The way people form impressions of other people in computer-mediated communication and how those impressions impact social influence is the focus of research being conducted by Assistant Professor of Communication Brandon Van Der Heide.
“A lot of my work looks at the ways we seek out influential messages in online review communities,” Van Der Heide said. “I look at ways people form impressions of a person whom they don’t know who’s telling them things about ways to live their life, spend their money, etc.
“I’ve always found it interesting that we trust these people who can say anything about anything to anyone, in fact everyone, and we trust them even though we’ve never met them and don’t know anything about them.”
A number of Van Der Heide’s recent studies explore how users of online communities form credibility impressions of reviewers in these environments. Some factors that impact these impressions include the consistency of a person’s reviews with other reviews, the number of friends one has in the network, and whether a reviewer posts positive or negative messages.
“What we’ve been finding is that credibility impressions matter in some cases and in other cases they are not that useful,” Van Der Heide said. “When a person says they don’t like a product, we rate their credibility lower. At the same time, even though I say you’re not very credible, I also say I don’t like the product. So people do these counterintuitive things. Now with positive messages, people say this person is very credible and I believe them. So credibility matters for those positive messages, but for negative messages it seems not to.”
One thing that is certain is that interpersonal communication, because of the Internet, has become a much bigger part of societal-level decisions. Van Der Heide’s research in this area can be used by developers of these online communities in a number of ways.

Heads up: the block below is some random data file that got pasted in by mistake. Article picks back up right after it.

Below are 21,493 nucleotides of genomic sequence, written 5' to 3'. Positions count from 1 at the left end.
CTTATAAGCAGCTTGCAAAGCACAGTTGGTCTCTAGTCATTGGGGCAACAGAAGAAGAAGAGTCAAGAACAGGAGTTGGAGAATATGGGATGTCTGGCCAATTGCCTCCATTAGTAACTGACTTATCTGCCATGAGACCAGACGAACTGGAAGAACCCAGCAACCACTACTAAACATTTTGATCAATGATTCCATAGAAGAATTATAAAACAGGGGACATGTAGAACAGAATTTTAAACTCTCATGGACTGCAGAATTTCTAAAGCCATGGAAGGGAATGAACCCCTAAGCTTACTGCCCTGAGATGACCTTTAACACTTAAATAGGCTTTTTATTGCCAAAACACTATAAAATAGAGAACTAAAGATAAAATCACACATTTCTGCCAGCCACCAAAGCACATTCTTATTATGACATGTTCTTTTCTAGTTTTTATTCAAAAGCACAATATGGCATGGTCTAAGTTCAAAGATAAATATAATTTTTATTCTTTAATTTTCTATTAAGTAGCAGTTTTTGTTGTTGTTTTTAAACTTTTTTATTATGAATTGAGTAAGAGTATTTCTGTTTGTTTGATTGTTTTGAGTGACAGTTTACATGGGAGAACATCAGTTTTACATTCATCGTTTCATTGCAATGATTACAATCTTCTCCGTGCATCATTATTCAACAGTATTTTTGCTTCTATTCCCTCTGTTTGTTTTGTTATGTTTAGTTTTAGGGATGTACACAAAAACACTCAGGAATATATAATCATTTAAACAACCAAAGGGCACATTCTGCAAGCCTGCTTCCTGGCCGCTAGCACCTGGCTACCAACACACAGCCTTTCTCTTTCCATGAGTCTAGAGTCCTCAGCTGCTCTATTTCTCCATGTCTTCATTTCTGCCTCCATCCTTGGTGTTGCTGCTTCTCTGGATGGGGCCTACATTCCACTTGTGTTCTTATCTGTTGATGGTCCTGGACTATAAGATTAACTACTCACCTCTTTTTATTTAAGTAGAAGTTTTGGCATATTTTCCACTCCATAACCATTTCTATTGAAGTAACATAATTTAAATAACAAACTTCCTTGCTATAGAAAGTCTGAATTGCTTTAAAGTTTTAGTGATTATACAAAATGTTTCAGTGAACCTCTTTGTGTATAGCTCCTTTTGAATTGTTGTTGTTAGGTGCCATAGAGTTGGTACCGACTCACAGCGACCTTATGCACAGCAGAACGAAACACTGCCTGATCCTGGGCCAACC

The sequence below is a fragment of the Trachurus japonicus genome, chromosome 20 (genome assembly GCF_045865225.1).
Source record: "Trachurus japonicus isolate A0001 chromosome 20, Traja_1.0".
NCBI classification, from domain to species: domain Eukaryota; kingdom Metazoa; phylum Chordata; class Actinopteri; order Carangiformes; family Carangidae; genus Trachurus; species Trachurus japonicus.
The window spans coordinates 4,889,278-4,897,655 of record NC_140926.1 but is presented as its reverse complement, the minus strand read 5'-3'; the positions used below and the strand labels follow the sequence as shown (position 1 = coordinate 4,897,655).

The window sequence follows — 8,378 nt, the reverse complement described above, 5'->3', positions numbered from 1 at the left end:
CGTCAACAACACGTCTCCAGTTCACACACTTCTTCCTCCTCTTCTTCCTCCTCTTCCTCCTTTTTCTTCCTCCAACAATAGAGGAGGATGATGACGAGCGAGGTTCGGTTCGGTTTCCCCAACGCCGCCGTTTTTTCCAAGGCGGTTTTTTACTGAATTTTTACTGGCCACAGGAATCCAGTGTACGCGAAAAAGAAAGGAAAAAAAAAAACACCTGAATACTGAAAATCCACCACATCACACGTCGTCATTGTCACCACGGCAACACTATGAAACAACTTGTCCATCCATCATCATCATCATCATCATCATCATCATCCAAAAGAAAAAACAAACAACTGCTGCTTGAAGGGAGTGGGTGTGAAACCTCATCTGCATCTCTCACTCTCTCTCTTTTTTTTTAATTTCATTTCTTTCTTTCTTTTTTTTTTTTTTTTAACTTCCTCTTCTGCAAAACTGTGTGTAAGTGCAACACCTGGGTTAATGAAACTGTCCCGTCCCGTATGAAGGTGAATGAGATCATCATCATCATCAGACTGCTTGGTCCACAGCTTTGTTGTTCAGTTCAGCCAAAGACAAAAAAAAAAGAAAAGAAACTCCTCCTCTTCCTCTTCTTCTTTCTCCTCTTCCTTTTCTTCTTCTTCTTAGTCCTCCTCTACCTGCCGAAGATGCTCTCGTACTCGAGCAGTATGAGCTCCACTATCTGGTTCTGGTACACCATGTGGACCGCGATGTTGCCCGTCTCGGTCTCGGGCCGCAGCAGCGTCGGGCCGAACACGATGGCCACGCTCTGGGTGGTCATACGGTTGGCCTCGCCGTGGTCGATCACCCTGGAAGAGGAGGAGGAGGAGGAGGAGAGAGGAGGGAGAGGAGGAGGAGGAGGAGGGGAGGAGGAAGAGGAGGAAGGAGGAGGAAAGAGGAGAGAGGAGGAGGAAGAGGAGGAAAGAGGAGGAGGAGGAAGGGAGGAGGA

“There are endless opportunities for implementation, for instance, online review communities have been shown to steer economic consequences. Work like mine can be used to understand the way people go about making economic choices,” Van Der Heide said.
Another implication of this work is in the area of health care.
“When people get sick, a lot of times their first step is to go to Google where they get health information from other people they don’t know,” Van Der Heide said. “So how do we create systems from a designer’s perspective that feeds helpful information to users, that helps users form the right kinds of impressions, the kinds of impressions that they should be forming of other users.”
Van Der Heide has been interested in computers ever since attending computer camp in the sixth and seventh grade where he learned how to program a computer.
“I wasn’t very good at programming, and I’m still not, but what always fascinated me was the way people use computers and the different lives we could lead in virtual environments and also the way virtual environments augment our lives,” said Van Der Heide, who received both his master’s and Ph.D. in Communication from Michigan State.
As a doctoral student, Van Der Heide was part of a research team, led by Joseph Walther, a former Department of Communication Professor, that did early Facebook experimental work.
“Ever since then, I’ve been doing this type of work and looking into the ways we can test different theories using social networks,” Van Der Heide said. “I’m looking at the ways that feature the affordances of technology that actually might challenge some of the theories we have about interpersonal communication and allow us to revise and learn new things about the way humans communicate through technology.”